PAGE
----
This 1955 Blondie cartoon shows how much some things have changed — remember aerials? Or paying five bucks for a service call? — and how much DIY’ers still face the same pitfalls. Well, some are steeper than others …
Category Archives: Retro High Tech
It’s a Wonderful World – Tomorrow!
By Joan O’Sullivan, New York Mirror Magazine Home Editor
New York Mirror Magazine, May 25, 1958
IT MAY NOT BE PLAUSIBLE but anything’s possible in the world of tomorrow. Your most extravagant daydreams will come true because the same science that rockets Sputniks into orbit is conjuring up a multitude of modern miracles that are strictly down to earth, designed to make everyday living easier.
The progress possible in the closing years of our century isn’t nearly so remote as the moon—and man expects to reach that satellite, go on to other planets, within the next few decades.
The Atomic Age is coming home but to houses that will be far different from any we now know.
Some will be plastic and vinyl rubber. A model, made by U.S. Rubber, resembles an igloo. You’ll buy them deflated, then hunt for a foundation over which to inflate them.
When a job transfer occurs, you’ll be able to deflate the house, fold it into a neat parcel and move it to Pittsfield, Plattsburgh or Kalamazoo.
Other dwellings will be constructed of new lighter, stronger steel, now being researched at laboratories of such companies as Sharon Steel. It will revolutionize architecture, give houses new shapes—triangular, semi-spherical, globular.
You won’t run down to the cellar or up to the attic. Both will be eliminated. New storage areas will be found in extra rooms, cheaply available because homes for the average-income family will be mass-produced prefabs. You’ll be able to put up a house in a day, two at most, which is far less time than it now takes merely to find a vacant apartment in the rent-bracket you can afford.
Furnaces? They’ll be outmoded. Solar heating units will keep the new homestead snug and comfy during the Winter. If the sunshine supply runs out, an auxiliary heat pump will go to work during the exceptional spells of snowy, rainy, cloudy weather. Come season, go season, solar heat and air conditioning will maintain an even indoor temperature of 72 degrees and 50 percent humidity. In Phoenix, Ariz., a completely solar-heated house has just been built, architectural proof of what’s to come.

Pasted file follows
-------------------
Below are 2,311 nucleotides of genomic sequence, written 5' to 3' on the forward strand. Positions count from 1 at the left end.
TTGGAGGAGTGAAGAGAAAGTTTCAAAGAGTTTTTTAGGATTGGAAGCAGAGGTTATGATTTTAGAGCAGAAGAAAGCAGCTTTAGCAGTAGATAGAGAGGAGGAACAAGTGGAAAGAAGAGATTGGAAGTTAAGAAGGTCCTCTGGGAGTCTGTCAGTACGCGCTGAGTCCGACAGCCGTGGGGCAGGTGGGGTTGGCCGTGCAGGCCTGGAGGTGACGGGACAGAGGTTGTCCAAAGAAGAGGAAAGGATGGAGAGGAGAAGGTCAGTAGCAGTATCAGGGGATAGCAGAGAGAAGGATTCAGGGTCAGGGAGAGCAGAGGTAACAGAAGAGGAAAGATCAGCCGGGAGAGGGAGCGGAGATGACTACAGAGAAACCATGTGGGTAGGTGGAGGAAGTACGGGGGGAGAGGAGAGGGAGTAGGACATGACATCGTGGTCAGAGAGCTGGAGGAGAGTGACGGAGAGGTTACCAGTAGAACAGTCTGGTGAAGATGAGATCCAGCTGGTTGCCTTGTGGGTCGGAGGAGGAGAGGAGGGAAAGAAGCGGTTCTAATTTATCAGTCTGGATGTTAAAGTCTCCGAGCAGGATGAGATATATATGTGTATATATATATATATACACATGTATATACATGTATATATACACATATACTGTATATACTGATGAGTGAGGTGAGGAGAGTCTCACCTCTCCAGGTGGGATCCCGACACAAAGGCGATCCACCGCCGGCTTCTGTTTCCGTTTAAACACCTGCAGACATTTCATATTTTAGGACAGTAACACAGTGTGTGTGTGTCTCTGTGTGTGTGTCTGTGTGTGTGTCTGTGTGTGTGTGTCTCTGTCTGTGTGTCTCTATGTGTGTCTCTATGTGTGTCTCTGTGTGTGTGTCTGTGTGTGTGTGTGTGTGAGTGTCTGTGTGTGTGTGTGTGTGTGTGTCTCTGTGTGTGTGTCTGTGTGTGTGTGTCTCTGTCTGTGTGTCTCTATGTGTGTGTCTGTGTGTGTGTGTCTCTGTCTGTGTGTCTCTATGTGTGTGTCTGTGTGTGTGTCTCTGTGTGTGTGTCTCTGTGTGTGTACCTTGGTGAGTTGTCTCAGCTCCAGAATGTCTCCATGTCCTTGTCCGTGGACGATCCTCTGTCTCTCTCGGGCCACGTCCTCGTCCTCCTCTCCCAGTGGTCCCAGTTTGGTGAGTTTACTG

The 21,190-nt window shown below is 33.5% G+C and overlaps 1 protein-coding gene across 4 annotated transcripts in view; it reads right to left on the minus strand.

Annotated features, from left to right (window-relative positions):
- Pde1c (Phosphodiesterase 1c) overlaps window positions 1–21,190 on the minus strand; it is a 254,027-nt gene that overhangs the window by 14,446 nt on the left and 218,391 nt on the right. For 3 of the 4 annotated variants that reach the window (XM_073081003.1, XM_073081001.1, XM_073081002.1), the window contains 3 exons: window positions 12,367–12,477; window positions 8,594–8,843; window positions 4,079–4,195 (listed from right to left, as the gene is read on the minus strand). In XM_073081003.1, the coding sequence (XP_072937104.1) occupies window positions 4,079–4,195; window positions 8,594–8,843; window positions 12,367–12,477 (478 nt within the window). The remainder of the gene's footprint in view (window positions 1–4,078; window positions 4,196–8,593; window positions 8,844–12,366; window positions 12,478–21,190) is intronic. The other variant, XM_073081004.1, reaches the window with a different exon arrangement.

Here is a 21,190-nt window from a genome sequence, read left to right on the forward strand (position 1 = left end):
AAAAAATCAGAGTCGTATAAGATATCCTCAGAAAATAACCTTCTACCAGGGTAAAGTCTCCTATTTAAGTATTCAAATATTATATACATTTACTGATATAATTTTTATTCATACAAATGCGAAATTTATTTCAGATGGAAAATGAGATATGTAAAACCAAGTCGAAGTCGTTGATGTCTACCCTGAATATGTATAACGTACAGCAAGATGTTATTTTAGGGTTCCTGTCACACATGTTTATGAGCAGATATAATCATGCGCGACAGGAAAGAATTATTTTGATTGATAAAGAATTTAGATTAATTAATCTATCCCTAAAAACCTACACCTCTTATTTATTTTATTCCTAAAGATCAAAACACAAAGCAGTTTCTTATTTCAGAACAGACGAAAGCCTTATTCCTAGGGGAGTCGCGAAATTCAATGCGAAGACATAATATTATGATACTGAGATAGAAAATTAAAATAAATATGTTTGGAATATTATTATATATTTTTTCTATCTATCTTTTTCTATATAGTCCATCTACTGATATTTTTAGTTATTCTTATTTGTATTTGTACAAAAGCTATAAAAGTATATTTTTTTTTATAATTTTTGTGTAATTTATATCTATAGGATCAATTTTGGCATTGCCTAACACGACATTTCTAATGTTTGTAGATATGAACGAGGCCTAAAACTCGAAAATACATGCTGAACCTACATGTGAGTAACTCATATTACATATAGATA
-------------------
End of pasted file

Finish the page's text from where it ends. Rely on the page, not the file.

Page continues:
There will be no need for Pop to snow-shovel the driveway in the year 2000. There won’t be one. The family car by then will have given way to a helicopter, which will land on a plastic roof (it will never leak!) automatically heated to shed snow as it falls.
Transportation, which will definitely include atom-powered boats and planes so rapid you’ll be able to commute daily from Paris to a New York office, will likely produces a space-scooter, a sort of second family car. Mom will use it to scoot after groceries or deliver the kids to school. Pop might hop into it and take off for work.
Such transportation is a long way off but within the next few years will come a local travel change. Helicopter commuting will be as common as bus or train trips. New York Airways even now picks up a few commuters from Stamford and Westchester and delivers them to a heliport on the Hudson River at West 30th St. The company expect to enlarge up this service greatly with a fleet of two-motor ‘copters that seat 15. By 1970 and probably even before that, there’ll be numerous commuter runs daily. Intra-city service, such as New York to Philadelphia, will be scheduled soon, too.
Just a Hint of What’s to Come
The interior of the modern house will be heavenly form a homemaker’s viewpoint.
Much furniture will be built-in—the trend is already underway—a boon to apartment-dwellers for whom moving day will be reduced to packing a suitcase and a few odds-and-ends furnishings.
John Van Koert, well-known designer, sees quick color changes possible because walls will be replaced by sliding panels. Sick of one color backdrop? Pull out another.
There will be no special-purpose rooms, says Van Koert, as we know them. Instead, uniformity of decoration through the house will be thin. Bedrooms and dining rooms will be decorated to look like living rooms. When wall panels are pushed back, the entire house will be furnished suitably to make one huge living area, if such is required for large-scale entertaining.
Many current decorating problems will vanish.
You won’t have to wonder about where to put the television, for example. Its working parts will be so small and so flat, says RCA’s David Sarnoff Research Center, the TV will be installed in a picture frame and hung on a wall.
Lamp wires will be non-existent—and lamps may well be, too. Westinghouse has already developed a method of coating glass, metal and plastic with phosphor which produces light. In the future, it’s expected that this process will be used for window shades, drapes, table tops, even ceilings and walls. They’ll all light up, lamp style.
Housekeeping will be a breeze-literally. You’ll wave a wand and dust will vanish. According to Westinghouse experts, the wand will be electrostatic. Like a magnet, it will draw dust from under beds, behind books and form all the remote crevices and corners where it hides out nowadays, stubbornly resisting the efforts of the homemaker’s dust mop or vacuum.